After Trump hammered Sweden for their immigration policies and considering their spike in violent crimes, the Swedes are now considering maybe their ideals should subside and the protection of their people should come first. They’re a little slow on this though, will they be able to make a change before it’s too late?
It has been only three years since she came to Sweden from Syria, but Hiba Abou Alhassane already says “we” when speaking about her new home country.
“Did we, I mean did Sweden, take too many refugees? Should we close the border?” she pondered this week after President Trump’s remarks that Sweden’s immigration policies had failed. “It already happened. People aren’t coming anymore.”
In many ways, Ms. Alhassane is a perfect example of Sweden’s long-held belief in the rightness of sheltering and helping to support migrants and refugees. She has worked hard to integrate. Already nearly fluent in Swedish, she teaches at two local primary schools.
But recently Swedes also find themselves questioning the wisdom of their generosity to outsiders in need, and its potential limits, leading to the country’s harshest debate ever over immigration.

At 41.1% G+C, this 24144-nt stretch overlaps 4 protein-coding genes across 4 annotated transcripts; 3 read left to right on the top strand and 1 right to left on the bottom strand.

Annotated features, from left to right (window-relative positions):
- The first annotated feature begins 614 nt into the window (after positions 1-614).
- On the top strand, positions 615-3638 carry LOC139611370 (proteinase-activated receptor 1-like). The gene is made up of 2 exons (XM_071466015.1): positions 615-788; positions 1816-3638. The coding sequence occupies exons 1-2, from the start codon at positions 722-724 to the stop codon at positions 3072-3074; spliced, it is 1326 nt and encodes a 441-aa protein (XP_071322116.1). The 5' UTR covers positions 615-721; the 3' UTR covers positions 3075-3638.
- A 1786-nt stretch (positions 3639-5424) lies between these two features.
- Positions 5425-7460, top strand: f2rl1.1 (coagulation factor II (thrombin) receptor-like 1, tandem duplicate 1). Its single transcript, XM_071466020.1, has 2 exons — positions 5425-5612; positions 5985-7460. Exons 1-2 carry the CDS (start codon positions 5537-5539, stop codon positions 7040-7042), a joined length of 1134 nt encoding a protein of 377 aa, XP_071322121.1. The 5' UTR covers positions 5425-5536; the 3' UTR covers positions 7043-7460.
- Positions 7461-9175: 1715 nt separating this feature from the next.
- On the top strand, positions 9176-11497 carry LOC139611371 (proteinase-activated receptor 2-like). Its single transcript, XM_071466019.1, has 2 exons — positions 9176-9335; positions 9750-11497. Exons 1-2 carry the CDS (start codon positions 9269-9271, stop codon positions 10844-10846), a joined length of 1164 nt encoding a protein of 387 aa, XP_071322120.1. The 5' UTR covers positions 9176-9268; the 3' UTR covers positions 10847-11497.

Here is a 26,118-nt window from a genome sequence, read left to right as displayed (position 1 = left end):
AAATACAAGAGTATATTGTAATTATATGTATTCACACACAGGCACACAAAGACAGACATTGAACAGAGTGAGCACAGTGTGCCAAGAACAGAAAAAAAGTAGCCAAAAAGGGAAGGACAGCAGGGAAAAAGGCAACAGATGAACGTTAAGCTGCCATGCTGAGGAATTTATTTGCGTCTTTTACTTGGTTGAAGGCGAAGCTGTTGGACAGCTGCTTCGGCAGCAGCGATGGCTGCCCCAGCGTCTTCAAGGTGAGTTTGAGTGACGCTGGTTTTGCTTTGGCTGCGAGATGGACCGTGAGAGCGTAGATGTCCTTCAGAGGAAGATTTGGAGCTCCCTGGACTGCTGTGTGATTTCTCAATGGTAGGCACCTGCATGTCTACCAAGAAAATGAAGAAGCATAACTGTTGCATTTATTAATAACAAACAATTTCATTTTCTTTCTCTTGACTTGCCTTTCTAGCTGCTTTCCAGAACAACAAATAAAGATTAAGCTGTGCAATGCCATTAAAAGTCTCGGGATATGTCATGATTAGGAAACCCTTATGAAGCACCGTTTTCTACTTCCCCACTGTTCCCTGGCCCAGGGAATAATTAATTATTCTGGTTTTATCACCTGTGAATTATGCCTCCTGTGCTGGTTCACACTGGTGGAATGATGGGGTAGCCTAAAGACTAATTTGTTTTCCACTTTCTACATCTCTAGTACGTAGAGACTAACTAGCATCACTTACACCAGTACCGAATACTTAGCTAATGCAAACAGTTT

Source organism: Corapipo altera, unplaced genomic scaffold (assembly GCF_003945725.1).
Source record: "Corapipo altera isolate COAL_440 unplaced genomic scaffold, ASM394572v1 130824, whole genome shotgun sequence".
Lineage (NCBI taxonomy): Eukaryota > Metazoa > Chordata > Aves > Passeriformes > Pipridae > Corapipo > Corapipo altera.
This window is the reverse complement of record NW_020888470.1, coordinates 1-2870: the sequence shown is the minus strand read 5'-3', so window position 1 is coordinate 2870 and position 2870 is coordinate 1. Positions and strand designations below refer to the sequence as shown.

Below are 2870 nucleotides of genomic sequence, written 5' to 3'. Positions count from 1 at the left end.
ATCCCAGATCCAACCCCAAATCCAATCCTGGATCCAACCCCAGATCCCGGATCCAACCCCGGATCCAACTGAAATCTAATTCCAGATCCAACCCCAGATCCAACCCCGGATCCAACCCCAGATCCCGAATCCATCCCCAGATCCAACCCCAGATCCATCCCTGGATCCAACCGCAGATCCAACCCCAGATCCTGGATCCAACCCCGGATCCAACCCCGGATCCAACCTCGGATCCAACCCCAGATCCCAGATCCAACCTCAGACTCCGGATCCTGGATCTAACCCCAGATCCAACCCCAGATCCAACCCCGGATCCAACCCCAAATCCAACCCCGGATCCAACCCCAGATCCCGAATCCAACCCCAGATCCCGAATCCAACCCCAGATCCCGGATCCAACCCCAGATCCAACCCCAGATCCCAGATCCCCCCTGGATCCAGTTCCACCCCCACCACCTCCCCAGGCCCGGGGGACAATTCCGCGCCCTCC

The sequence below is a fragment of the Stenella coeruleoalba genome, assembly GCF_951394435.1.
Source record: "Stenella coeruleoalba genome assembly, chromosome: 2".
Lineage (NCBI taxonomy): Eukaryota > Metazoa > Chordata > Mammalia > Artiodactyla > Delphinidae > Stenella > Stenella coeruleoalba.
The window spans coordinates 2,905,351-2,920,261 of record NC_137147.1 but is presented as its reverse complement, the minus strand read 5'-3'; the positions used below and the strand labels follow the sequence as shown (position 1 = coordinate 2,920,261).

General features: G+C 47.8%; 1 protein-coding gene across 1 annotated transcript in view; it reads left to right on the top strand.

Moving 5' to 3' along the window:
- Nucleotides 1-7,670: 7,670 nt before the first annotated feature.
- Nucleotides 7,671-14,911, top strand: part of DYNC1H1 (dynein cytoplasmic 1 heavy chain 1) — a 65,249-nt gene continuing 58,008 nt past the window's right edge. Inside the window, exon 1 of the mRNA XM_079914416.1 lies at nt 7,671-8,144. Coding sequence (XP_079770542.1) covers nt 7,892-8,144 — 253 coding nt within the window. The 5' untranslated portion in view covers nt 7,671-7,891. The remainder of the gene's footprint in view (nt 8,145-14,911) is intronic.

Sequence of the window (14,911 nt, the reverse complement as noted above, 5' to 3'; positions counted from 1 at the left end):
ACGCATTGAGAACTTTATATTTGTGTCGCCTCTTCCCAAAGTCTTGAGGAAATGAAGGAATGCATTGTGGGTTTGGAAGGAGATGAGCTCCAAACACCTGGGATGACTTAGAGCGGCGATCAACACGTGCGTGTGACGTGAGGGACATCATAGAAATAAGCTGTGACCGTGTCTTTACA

Some residents see the clash as a refreshing chance to voice long-held concerns over immigration and its effects. Others see it as both racist and redundant, since Sweden is already changing its immigration policies.
Swedes are not rushing to a hard-line Trump-like approach to immigration, nor are they ready to throw out their country’s humanitarian values when it comes to sheltering refugees, values that remain firmly rooted in the national psyche.
Until a year and a half ago, Sweden offered lifetime protection, along with family reunification, to people deemed legitimate refugees. In 2015, about 163,000 people came and sought that protection, and the sheer numbers led this country of roughly 10 million to tighten the rules. Protection is now subject to review after one or three years and family reunification is more difficult, making Sweden less accessible and less attractive to immigrants.
“Sweden has been a top recipient of asylum seekers per capita in Europe, priding itself on a humanitarian approach to immigration,” said Daniel Schatz, a visiting scholar at Columbia University’s European Institute. “During the Iraq war, Sodertalje, a small Swedish municipality, took more Iraqi refugees than the U.S. and U.K. combined.”
“Sweden is experiencing a clash of ideals,” he added. “While the country seeks to maintain a humanitarian ideal, public concerns around immigration have begun to shift the politics of traditionally liberal Sweden to tighter immigration controls and more restrictive policies. The debate on migration is thus a very personal one for many Swedes.”